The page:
The Red Pump Project

Photo Courtesy The Red Pump Project
It’s no surprise that The Red Pump Project sponsored a Sex and the City 2 event. The sweet-on-Manolos lead character Carrie Bradshaw believes in the power of shoes. And so do Chicago-based Luvvie Ajayi and Karyn Watkins, cofounders of the national nonprofit.

“Women love shoes,” Luvvie says, matter-of-factly. (The cofounders prefer first names.) “Red shoes always make a powerful statement when you wear them. We wanted to use that energy to talk about HIV from a power standpoint…to empower women to talk about [HIV] more. So, that’s our conversation-starter.” And as the project’s tagline reminds: “Awareness is always in style.”

The Red Pump Project took its first steps in 2009. “We’ve always been interested in social justice issues, especially AIDS,” says Luvvie, about the impetus that spurred her and Karyn to start raising awareness about HIV/AIDS. “For me, that started in college. I did a couple of projects on HIV and AIDS, and, Karyn has a friend who was diagnosed with HIV in 2007.” Both were concerned about the high prevalence of HIV among women and girls.

The federal government’s Office on Women’s Health states that one in four Americans living with HIV are women, and estimates that a woman tests positive for HIV every thirty-five minutes in the United States. According to the CDC, rates of diagnoses of HIV infection among adult and adolescent women are highest among blacks/African Americans, whose rate of diagnosis is more than nineteen times as high as the rate for whites. Additionally, the rates of diagnoses of HIV infection among women of all nonwhite races/ethnicities, including Asian, American Indian/Alaska Native, Native Hawaiian and other Pacific Islander, for example, were higher than that for white women, which is startling when you consider that white women are the majority. (Data was culled from thirty-seven states with confidential name-based HIV infection reporting since at least January 2005.)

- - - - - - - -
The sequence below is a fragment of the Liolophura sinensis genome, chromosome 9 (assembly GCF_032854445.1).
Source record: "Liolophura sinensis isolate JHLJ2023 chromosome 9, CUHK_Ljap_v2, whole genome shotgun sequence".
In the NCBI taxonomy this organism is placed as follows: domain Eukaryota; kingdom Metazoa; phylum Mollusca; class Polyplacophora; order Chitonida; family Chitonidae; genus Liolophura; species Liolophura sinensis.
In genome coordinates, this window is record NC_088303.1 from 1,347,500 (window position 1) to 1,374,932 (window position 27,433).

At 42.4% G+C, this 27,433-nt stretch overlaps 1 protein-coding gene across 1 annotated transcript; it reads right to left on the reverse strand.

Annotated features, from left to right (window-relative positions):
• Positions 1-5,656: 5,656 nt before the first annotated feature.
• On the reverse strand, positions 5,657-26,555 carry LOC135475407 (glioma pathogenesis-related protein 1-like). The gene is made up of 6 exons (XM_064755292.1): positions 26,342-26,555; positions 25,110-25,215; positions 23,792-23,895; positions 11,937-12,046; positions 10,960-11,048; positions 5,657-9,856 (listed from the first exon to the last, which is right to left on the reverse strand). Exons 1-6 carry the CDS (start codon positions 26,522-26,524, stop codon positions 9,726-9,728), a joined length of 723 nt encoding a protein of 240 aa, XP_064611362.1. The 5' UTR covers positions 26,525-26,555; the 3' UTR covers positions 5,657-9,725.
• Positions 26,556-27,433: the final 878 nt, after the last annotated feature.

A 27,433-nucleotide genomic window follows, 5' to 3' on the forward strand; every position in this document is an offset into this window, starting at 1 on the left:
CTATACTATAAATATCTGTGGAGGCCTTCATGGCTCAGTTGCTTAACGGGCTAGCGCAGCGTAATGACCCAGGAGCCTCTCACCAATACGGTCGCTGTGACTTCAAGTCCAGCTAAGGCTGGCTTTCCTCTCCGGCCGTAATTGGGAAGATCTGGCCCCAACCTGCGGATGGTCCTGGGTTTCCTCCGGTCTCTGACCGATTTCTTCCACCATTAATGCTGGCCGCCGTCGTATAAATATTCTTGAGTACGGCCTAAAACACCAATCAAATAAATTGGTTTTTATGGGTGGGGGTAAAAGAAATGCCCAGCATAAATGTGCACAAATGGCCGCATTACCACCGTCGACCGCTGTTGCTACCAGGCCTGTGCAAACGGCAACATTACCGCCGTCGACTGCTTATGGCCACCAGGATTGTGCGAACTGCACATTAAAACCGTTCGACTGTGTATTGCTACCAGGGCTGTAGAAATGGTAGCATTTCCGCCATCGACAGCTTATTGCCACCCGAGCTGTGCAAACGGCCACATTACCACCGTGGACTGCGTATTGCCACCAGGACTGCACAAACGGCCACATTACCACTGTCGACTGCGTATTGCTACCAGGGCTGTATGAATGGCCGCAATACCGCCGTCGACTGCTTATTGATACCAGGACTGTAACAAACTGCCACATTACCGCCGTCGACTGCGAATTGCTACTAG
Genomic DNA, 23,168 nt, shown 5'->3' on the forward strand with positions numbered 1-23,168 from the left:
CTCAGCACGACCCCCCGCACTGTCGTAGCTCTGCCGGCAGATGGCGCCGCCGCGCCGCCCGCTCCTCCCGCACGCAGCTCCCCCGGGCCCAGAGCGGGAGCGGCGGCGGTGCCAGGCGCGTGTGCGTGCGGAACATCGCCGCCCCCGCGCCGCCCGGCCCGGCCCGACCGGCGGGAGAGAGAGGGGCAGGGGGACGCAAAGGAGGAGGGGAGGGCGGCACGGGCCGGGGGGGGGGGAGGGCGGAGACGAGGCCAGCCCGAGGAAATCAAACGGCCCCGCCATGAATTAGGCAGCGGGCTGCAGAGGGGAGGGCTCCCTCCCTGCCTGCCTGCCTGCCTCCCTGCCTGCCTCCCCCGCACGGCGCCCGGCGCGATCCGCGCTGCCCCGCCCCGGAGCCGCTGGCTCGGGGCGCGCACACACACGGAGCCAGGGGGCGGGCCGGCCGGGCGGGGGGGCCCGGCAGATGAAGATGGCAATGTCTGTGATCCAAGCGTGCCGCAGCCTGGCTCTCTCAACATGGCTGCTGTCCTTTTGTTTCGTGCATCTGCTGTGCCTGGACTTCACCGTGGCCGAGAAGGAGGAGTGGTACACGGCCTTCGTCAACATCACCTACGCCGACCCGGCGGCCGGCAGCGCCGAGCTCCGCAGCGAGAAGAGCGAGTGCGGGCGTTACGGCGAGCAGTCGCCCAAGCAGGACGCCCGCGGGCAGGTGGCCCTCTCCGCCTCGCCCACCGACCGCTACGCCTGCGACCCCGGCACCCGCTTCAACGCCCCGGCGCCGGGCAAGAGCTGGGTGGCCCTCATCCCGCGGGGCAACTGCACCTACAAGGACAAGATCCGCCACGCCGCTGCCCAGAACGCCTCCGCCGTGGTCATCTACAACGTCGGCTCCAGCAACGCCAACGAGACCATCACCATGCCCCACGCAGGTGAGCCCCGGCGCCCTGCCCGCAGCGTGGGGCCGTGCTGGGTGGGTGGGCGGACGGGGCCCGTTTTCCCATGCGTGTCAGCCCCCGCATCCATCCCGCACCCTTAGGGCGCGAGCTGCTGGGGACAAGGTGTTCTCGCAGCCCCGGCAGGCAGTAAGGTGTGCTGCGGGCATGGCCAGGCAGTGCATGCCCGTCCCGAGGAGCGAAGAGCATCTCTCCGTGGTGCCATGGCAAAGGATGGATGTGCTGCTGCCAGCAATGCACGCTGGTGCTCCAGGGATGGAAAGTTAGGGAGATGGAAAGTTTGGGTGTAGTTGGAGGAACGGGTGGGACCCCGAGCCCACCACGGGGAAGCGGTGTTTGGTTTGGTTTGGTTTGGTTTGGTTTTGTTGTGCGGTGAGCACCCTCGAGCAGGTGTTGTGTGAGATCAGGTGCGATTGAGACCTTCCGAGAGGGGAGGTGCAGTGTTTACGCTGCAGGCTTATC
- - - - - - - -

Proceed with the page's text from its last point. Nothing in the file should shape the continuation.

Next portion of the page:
Chatting one day, Luvvie mentioned to Karyn that she had “an idea to do something around HIV and red shoes.”

Karyn reminded that National Women and Girls HIV/AIDS Awareness Day was coming up. “So we decided to launch our idea then,” says Luvvie.

One week ahead of that March 10 date, Luvvie and Karyn sent out a call for bloggers to “Rock the Red Pump,” that is, to post the Red Pump badge on their sites to raise awareness about the impact of HIV/AIDS on women and girls and encourage women to take action.

In one week’s time, 125 bloggers responded and a new social-media effort was born. Both were pleased and surprised by the blogosphere’s response.

“Our goal was set at 100—and we even thought that was stretching it,” says Luvvie, adding that they thought fifty bloggers would be the more realistic response.

As bloggers and social-media professionals, both of the cofounders are experts in everything Web 2.0. “We thought it would be something different for the blogosphere to participate in because every [blogger] has a platform, with an audience, with an audience that could be harnassed. It was a natural thing for us.”